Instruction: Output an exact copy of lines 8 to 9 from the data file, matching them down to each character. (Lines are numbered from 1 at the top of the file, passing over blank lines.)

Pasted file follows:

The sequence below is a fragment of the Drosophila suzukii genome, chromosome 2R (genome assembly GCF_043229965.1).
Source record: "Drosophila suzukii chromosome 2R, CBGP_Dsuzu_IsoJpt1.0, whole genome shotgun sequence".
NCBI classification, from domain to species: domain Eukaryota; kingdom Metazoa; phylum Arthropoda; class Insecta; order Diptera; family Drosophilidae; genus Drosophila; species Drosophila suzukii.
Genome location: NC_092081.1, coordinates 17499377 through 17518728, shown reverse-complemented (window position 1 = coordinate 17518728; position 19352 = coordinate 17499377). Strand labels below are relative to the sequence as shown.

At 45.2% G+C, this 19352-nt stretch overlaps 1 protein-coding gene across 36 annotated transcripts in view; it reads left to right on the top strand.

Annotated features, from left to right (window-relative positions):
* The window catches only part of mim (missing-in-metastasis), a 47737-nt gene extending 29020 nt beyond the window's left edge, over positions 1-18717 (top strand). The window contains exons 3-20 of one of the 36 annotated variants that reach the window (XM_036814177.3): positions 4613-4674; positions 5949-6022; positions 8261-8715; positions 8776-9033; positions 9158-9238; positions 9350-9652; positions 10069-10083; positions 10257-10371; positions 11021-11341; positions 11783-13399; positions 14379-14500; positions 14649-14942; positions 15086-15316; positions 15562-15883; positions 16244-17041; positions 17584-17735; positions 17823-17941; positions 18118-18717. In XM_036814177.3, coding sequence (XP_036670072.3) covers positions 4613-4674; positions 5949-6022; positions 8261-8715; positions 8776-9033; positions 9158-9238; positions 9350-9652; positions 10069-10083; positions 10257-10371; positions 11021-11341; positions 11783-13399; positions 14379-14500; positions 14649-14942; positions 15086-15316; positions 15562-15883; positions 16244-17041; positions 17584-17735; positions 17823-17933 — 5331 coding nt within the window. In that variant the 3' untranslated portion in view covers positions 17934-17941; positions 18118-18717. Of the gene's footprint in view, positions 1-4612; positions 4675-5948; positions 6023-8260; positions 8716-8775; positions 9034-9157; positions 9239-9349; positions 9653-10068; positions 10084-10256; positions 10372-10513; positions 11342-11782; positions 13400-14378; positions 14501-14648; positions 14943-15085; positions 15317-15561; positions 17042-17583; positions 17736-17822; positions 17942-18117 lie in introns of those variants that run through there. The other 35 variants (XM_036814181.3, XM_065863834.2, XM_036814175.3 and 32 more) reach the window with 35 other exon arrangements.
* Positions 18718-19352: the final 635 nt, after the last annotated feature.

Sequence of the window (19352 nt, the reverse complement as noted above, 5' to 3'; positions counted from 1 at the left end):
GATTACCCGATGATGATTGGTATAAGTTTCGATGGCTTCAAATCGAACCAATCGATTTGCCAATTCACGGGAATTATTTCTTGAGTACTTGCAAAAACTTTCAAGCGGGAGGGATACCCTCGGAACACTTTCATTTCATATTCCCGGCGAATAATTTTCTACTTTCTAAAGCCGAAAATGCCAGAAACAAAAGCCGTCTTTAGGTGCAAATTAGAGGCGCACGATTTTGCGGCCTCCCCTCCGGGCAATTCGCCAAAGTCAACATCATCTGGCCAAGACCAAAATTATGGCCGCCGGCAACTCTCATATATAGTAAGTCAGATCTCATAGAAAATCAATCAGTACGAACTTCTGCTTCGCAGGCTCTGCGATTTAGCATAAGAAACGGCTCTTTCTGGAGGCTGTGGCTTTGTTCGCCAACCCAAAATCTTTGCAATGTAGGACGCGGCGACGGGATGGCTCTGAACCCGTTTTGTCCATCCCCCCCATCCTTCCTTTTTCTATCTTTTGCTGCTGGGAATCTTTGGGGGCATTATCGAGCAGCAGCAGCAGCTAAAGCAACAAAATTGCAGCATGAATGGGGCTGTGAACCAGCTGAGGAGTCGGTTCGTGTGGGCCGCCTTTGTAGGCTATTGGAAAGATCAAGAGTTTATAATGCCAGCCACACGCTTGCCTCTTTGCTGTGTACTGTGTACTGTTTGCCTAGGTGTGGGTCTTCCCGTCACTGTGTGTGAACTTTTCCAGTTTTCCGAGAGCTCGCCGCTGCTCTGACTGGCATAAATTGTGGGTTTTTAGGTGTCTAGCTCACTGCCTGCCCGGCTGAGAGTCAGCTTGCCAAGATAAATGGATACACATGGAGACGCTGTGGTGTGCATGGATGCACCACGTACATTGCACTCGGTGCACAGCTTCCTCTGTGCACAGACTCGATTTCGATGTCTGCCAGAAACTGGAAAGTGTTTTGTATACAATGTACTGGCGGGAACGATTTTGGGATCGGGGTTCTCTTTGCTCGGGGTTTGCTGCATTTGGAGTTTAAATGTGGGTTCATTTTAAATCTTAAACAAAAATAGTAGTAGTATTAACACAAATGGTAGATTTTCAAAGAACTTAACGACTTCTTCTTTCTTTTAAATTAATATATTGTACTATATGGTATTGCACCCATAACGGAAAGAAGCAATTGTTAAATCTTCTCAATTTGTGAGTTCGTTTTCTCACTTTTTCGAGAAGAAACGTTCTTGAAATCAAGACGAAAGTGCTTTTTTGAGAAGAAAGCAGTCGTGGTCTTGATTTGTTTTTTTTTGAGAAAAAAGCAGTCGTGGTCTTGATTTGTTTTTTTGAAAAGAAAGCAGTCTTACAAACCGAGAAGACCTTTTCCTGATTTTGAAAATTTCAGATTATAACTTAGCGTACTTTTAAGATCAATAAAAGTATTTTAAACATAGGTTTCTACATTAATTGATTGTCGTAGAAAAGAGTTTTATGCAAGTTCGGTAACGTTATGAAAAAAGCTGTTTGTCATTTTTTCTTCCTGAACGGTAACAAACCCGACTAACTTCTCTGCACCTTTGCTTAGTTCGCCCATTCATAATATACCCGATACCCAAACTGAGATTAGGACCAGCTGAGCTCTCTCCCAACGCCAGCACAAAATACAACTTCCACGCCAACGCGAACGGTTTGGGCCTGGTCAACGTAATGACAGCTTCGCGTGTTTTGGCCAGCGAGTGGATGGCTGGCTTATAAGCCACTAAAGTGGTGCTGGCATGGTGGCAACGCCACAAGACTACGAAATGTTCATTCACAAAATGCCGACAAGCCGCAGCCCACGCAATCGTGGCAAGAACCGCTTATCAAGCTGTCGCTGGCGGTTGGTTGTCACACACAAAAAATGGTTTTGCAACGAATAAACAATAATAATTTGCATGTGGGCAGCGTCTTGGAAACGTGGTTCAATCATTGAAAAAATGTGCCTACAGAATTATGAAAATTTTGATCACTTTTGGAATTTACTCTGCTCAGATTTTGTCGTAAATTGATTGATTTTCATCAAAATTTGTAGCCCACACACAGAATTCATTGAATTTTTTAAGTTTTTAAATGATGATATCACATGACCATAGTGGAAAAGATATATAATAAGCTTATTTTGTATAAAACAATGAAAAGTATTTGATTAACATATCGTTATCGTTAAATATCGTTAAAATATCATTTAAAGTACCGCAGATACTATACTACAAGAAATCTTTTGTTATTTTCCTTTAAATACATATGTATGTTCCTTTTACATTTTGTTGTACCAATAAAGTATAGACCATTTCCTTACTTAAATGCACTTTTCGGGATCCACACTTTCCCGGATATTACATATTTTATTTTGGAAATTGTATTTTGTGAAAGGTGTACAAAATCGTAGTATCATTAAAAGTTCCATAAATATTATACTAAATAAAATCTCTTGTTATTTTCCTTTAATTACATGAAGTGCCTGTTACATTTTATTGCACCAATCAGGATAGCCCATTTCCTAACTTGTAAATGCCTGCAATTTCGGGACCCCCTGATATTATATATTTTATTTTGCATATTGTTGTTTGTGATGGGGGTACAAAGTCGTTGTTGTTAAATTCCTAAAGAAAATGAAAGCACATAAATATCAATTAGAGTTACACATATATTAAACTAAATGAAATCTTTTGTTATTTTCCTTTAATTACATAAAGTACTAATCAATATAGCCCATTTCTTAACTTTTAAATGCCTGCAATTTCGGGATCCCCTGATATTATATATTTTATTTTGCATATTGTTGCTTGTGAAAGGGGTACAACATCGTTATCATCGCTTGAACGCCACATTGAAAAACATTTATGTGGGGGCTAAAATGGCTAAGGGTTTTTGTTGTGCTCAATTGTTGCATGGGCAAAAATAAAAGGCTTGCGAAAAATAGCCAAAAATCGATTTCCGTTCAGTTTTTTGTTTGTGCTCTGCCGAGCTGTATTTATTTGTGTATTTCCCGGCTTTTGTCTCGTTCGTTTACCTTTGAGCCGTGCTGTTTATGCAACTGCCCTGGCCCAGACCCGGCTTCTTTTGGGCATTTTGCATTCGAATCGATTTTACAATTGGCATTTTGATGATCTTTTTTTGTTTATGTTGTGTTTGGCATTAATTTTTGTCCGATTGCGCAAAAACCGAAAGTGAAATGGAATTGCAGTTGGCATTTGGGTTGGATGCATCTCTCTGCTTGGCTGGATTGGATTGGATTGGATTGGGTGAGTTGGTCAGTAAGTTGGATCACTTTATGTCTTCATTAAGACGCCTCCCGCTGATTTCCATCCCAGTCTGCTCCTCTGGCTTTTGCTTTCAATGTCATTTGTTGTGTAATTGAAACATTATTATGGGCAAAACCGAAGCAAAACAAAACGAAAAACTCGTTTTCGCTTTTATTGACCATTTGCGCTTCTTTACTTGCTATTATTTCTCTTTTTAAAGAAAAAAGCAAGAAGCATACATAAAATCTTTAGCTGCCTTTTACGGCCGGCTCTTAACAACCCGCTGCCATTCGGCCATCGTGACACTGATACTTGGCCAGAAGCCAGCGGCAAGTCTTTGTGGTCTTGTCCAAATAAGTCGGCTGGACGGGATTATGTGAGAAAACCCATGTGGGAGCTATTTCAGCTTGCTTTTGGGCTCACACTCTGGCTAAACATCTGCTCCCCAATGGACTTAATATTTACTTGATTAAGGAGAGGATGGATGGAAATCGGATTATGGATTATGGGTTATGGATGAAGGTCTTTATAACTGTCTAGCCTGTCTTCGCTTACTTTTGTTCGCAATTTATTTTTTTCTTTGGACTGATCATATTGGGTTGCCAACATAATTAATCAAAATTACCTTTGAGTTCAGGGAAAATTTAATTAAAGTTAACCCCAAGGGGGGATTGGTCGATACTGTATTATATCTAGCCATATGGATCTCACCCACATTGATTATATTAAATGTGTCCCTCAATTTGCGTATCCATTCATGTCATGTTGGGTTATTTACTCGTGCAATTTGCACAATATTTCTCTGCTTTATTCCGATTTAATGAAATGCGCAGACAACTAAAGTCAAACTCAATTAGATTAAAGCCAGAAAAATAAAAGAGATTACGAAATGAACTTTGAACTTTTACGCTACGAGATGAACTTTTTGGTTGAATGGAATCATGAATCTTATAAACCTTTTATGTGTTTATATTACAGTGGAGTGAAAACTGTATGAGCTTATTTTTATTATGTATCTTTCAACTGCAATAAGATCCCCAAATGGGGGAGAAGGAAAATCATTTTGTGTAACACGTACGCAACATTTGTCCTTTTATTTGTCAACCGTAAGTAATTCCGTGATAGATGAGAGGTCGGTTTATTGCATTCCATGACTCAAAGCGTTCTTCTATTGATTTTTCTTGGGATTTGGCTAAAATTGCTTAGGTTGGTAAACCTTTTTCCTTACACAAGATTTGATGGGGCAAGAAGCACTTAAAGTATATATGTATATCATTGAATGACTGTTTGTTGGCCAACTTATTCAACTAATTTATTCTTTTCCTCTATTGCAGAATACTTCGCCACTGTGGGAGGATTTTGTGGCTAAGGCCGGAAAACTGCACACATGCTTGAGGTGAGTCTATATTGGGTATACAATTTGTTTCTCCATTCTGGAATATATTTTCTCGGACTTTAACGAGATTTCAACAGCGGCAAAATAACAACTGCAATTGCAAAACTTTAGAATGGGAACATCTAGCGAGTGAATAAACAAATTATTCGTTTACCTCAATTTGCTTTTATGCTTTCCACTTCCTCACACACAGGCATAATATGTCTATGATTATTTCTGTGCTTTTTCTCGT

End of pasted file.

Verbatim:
* Positions 18718-19352: the final 635 nt, after the last annotated feature.

Sequence of the window (19352 nt, the reverse complement as noted above, 5' to 3'; positions counted from 1 at the left end):